In Chapter 9-14 Holden Caulfield leaves Penecy Prep and heads to New York City. Where he will stay for a couple days before winter vacation starts and he will head home. Delaying breaking the news to his family he got kicked out of school for as long as possible. These chapters are where Holden’s loneliness becomes abundantly clear. The reader is subjected to many long rants by Holden about the company he wants, though he attempts to settle several times. Betraying the strict rules he appears to had made for himself on not interacting with ‘phonies’. This is the type of person he has made clear he hates and never will become. Chapter 9 starts with Holden arriving at Penn Station. Where he stays in a telephone booth for nearly twenty minutes trying to think of someone to call up. In the end he finds himself not having a single person he could or want to call in the late evening. Leaving the station in defeat he quickly hails a cab to a hotel where he will not run into anyone he knows. This is peculiar, his longing for companionship for the night over shadowed by his embarrassment to be kicked out of school. Running into someone who knows him would require answering too many questions he is just not ready for. …show more content…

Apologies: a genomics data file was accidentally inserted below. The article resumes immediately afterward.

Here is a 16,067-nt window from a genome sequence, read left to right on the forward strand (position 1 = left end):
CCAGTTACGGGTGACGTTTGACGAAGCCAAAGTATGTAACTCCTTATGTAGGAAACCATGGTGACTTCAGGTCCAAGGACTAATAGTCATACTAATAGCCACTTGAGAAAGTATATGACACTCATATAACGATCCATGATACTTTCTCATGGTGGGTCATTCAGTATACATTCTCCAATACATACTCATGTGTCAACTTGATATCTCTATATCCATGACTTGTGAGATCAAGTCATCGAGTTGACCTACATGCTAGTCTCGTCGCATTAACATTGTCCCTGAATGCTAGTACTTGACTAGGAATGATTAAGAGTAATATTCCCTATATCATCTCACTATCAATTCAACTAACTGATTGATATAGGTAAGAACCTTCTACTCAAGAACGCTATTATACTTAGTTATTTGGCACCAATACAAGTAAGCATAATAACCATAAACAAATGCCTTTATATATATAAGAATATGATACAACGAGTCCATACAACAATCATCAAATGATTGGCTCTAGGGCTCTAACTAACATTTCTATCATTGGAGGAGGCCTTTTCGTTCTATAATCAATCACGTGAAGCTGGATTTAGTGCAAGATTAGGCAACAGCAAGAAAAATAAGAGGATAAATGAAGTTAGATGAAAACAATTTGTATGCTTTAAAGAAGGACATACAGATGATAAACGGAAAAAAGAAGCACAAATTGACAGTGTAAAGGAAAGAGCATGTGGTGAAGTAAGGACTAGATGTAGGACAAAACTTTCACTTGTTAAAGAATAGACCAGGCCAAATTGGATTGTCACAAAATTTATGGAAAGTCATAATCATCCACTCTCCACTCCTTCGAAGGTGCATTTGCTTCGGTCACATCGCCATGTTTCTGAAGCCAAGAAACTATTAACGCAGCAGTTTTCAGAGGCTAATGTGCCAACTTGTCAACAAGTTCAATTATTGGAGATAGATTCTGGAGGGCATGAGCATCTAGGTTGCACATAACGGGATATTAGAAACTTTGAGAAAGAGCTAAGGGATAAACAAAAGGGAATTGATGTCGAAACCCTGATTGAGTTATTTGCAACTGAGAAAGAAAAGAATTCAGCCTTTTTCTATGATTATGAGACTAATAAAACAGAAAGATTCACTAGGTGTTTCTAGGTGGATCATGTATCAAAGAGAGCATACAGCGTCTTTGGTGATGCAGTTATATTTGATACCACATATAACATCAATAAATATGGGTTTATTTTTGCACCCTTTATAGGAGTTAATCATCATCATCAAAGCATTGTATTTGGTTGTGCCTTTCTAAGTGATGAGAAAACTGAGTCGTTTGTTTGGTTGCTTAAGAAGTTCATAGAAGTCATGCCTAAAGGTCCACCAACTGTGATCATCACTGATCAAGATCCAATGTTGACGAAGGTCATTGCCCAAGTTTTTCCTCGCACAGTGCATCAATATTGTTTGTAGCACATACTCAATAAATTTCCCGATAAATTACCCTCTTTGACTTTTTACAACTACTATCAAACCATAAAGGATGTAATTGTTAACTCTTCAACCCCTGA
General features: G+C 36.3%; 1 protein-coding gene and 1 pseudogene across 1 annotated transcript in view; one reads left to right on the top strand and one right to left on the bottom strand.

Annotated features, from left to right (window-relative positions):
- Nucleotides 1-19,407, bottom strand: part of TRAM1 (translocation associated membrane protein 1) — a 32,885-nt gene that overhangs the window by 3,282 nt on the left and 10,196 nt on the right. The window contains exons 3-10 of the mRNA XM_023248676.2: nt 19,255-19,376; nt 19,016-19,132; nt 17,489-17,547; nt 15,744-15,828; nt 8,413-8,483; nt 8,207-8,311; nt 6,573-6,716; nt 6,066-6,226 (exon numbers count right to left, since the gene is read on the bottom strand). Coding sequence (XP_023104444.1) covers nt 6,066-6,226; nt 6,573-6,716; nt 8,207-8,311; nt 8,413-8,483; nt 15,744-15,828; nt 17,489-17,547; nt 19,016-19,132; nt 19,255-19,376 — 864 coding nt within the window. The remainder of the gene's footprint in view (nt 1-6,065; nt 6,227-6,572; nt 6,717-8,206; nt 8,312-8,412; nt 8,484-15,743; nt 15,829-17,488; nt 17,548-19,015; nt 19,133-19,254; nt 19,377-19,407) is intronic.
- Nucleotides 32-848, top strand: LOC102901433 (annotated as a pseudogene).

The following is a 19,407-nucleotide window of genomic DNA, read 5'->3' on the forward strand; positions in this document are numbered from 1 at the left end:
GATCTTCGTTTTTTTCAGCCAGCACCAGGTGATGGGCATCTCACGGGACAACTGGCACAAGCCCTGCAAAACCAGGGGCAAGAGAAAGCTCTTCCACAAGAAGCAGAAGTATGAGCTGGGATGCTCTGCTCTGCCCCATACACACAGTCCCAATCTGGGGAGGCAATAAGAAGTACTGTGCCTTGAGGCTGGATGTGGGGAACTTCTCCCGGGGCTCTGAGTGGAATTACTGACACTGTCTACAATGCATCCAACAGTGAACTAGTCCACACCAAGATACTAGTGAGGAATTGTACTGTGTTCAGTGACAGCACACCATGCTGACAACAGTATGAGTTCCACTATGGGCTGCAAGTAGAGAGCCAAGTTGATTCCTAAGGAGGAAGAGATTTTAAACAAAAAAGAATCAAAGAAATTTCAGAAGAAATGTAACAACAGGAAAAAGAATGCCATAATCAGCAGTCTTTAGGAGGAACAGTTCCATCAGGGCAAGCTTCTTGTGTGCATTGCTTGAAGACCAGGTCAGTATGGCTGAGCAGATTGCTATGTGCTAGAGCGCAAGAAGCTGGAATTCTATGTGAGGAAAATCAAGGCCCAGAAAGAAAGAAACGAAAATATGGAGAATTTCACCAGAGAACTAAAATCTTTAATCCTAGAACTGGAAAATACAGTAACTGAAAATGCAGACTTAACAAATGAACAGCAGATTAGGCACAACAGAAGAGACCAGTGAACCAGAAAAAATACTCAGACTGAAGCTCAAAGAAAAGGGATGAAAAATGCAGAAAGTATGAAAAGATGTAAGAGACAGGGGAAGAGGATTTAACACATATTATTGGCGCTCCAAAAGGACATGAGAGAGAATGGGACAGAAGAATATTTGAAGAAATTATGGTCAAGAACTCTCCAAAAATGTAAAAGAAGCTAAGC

Asking each cab driver he has for drinks, even offering to pay for them. This is the first indication of Holden’s willingness buying his friends. At Penecy Prep he does favours for his peers he has no indication of liking. Writing papers for them, letting people borrow his type writer and clothing. His is eager to do whatever it take to be liked by others. In the least to have people just want to be around him. Every cab driver turns him down this doesn’t diminish his determination to spend the night with
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Page 44. It becomes apparent the struggles Holden has with being more positive about people. After all, he lacks a genuine connection to anyone, which is proven because almost every time Holden speaks badly about someone it is when the person is either talented or the person is having a good time